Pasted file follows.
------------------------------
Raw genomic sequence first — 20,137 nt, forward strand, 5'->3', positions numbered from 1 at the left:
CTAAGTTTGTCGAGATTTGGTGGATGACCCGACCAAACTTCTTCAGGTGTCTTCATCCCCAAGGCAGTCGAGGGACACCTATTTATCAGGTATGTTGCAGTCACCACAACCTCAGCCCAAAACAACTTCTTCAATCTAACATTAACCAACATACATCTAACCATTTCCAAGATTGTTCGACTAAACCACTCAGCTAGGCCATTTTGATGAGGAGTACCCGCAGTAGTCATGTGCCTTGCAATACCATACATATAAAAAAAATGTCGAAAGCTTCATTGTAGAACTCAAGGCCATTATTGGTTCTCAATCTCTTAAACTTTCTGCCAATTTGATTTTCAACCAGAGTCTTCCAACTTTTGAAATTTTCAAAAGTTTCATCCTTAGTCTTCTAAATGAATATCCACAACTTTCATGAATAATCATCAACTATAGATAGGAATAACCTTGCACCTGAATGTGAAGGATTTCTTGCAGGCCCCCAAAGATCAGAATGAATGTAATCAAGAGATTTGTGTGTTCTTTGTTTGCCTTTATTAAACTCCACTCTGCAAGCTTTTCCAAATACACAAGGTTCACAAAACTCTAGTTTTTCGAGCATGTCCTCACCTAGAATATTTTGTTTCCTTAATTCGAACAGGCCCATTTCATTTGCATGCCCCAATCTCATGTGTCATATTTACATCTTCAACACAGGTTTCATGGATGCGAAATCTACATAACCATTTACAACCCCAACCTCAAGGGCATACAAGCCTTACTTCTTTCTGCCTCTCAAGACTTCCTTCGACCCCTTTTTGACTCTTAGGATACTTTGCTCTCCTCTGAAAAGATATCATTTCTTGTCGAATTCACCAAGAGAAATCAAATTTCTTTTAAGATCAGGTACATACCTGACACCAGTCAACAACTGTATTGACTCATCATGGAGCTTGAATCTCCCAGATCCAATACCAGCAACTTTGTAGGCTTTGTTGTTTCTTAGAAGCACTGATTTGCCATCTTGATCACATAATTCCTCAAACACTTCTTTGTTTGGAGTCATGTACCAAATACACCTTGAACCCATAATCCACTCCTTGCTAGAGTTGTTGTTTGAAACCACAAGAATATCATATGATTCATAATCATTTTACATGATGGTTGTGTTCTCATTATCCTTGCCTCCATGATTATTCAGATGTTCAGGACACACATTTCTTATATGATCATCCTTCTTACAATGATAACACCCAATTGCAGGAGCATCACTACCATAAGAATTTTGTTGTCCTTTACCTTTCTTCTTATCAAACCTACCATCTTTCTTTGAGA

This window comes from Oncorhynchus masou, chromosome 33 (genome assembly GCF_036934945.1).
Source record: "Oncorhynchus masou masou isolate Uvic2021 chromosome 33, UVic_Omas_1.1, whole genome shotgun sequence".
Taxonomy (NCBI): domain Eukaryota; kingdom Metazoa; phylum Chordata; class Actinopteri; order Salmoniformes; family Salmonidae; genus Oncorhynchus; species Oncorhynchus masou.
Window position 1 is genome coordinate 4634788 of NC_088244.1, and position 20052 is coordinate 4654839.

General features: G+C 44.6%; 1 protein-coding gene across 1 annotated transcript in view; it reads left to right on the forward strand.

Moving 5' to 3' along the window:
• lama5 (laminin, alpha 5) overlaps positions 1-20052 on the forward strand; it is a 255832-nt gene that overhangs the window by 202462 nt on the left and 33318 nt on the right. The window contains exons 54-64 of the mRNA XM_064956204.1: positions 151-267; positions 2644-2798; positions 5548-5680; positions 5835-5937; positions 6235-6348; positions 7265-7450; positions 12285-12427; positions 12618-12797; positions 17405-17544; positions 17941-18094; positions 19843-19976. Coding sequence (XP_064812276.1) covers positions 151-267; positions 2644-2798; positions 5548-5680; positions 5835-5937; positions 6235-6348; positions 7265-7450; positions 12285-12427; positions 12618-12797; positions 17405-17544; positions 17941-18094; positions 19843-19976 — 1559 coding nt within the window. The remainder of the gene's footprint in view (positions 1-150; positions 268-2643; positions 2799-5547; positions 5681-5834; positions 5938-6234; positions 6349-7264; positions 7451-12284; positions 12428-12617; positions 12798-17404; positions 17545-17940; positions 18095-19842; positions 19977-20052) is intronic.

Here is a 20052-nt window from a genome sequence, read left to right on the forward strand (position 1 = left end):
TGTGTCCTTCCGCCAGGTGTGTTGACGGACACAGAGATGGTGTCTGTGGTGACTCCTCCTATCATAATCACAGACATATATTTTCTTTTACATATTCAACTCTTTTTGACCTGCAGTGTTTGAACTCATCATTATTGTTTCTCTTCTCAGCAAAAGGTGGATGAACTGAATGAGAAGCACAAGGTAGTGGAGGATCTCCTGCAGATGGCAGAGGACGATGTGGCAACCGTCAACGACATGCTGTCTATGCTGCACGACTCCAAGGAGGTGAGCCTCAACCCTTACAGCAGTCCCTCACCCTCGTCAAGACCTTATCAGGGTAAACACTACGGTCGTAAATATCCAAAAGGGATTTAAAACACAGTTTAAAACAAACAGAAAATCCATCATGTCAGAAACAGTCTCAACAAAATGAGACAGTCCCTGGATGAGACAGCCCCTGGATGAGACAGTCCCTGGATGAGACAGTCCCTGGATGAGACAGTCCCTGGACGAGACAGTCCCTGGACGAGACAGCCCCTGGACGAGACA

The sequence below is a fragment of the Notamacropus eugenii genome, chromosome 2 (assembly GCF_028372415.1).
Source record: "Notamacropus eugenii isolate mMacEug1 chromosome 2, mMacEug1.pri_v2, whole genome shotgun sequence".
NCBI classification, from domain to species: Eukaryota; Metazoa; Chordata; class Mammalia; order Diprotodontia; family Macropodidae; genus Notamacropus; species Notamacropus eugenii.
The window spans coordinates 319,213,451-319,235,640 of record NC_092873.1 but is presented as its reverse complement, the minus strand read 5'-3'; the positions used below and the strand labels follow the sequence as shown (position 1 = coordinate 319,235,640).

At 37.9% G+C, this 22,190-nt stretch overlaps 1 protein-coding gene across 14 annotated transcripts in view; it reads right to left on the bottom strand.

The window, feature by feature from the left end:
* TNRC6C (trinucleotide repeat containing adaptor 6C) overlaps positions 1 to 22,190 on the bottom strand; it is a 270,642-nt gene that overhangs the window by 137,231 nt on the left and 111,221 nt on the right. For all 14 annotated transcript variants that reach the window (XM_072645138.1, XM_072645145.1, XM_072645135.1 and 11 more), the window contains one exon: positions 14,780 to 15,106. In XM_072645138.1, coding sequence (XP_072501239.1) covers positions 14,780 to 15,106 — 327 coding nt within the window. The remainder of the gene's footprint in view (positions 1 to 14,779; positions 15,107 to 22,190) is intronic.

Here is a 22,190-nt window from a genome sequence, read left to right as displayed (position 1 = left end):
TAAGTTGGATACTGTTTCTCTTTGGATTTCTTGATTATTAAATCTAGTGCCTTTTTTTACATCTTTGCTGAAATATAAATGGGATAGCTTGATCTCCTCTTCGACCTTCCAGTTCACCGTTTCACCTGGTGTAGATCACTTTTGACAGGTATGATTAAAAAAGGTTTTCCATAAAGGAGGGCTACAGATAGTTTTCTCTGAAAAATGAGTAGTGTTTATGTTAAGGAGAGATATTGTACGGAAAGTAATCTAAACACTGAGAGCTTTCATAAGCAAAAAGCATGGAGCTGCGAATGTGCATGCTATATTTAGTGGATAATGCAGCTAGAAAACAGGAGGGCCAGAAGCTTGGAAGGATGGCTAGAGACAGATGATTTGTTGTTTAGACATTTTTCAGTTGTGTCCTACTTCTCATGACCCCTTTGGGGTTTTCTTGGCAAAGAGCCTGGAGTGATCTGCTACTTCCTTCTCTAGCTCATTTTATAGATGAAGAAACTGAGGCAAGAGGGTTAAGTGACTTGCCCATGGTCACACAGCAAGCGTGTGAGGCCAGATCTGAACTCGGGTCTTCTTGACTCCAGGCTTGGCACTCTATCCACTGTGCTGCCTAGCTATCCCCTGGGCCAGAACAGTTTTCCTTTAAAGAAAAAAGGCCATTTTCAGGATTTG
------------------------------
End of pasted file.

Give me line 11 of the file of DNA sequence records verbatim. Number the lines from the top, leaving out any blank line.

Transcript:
TGTGTCCTTCCGCCAGGTGTGTTGACGGACACAGAGATGGTGTCTGTGGTGACTCCTCCTATCATAATCACAGACATATATTTTCTTTTACATATTCAACTCTTTTTGACCTGCAGTGTTTGAACTCATCATTATTGTTTCTCTTCTCAGCAAAAGGTGGATGAACTGAATGAGAAGCACAAGGTAGTGGAGGATCTCCTGCAGATGGCAGAGGACGATGTGGCAACCGTCAACGACATGCTGTCTATGCTGCACGACTCCAAGGAGGTGAGCCTCAACCCTTACAGCAGTCCCTCACCCTCGTCAAGACCTTATCAGGGTAAACACTACGGTCGTAAATATCCAAAAGGGATTTAAAACACAGTTTAAAACAAACAGAAAATCCATCATGTCAGAAACAGTCTCAACAAAATGAGACAGTCCCTGGATGAGACAGCCCCTGGATGAGACAGTCCCTGGATGAGACAGTCCCTGGATGAGACAGTCCCTGGACGAGACAGTCCCTGGACGAGACAGCCCCTGGACGAGACA